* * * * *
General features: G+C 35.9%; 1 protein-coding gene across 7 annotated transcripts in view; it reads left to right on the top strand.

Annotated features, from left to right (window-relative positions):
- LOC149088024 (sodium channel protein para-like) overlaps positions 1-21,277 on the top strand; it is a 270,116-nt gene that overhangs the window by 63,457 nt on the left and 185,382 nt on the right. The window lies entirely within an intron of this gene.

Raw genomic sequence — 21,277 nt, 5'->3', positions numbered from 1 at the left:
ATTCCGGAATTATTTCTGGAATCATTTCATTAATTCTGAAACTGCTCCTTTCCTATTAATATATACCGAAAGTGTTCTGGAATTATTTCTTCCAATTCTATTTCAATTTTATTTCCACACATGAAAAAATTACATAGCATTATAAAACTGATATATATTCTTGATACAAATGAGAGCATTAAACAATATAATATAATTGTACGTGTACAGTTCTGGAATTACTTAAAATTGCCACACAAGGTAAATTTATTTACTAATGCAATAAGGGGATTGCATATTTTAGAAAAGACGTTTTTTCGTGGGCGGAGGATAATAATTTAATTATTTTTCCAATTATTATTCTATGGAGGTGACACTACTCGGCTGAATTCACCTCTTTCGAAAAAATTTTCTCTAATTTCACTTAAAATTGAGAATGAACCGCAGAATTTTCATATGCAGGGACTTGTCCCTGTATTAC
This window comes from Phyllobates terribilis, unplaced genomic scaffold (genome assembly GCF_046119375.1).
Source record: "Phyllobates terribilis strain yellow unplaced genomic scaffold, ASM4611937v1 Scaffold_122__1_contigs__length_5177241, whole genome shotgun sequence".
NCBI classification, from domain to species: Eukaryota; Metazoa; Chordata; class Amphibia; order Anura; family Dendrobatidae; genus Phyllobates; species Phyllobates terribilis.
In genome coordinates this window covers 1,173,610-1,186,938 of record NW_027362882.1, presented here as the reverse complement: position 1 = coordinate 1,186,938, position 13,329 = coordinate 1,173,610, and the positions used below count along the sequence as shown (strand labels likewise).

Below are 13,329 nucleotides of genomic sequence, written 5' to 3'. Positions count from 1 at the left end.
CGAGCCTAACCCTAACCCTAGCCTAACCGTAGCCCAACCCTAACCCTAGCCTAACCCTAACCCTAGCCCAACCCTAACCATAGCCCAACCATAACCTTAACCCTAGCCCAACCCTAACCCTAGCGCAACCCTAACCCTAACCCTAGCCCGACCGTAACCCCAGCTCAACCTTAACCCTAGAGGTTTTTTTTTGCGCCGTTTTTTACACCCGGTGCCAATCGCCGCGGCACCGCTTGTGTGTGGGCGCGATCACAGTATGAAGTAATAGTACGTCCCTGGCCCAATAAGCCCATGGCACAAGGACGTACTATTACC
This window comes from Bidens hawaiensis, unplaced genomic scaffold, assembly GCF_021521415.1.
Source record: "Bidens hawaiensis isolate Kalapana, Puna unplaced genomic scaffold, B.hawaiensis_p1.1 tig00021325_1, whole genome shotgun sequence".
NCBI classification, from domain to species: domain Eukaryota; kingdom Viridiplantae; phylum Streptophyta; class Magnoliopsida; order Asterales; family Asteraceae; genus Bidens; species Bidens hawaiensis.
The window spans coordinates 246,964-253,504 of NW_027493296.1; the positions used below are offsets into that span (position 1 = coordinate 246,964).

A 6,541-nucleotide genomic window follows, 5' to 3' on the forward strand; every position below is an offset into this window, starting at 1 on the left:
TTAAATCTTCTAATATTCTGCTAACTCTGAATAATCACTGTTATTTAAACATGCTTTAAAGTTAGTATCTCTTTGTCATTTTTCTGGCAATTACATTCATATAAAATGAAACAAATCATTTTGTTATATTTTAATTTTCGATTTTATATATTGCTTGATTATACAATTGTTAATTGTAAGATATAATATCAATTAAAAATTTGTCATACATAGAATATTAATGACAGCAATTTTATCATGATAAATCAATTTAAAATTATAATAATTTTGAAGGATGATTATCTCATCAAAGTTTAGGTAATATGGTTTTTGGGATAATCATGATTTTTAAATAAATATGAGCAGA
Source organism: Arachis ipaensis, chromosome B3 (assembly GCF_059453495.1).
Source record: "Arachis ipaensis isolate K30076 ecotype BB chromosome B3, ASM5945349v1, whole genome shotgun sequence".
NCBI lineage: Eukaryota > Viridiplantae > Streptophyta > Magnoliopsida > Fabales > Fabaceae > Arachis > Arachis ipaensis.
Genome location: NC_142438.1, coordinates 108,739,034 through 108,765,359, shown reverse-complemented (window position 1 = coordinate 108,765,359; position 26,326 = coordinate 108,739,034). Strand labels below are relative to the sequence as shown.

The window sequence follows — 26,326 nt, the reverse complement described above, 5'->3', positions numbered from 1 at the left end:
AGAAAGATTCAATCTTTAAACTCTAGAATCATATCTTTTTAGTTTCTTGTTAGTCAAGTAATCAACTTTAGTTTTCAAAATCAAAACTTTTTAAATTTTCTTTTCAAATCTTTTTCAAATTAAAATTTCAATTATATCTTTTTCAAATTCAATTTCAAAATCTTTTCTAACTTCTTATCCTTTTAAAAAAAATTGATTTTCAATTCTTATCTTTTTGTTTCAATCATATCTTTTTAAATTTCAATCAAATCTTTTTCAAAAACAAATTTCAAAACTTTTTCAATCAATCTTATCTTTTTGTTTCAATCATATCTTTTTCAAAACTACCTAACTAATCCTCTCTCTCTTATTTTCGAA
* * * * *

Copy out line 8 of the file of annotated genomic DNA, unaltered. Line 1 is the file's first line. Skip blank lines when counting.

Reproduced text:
NCBI classification, from domain to species: Eukaryota; Metazoa; Chordata; class Amphibia; order Anura; family Dendrobatidae; genus Phyllobates; species Phyllobates terribilis.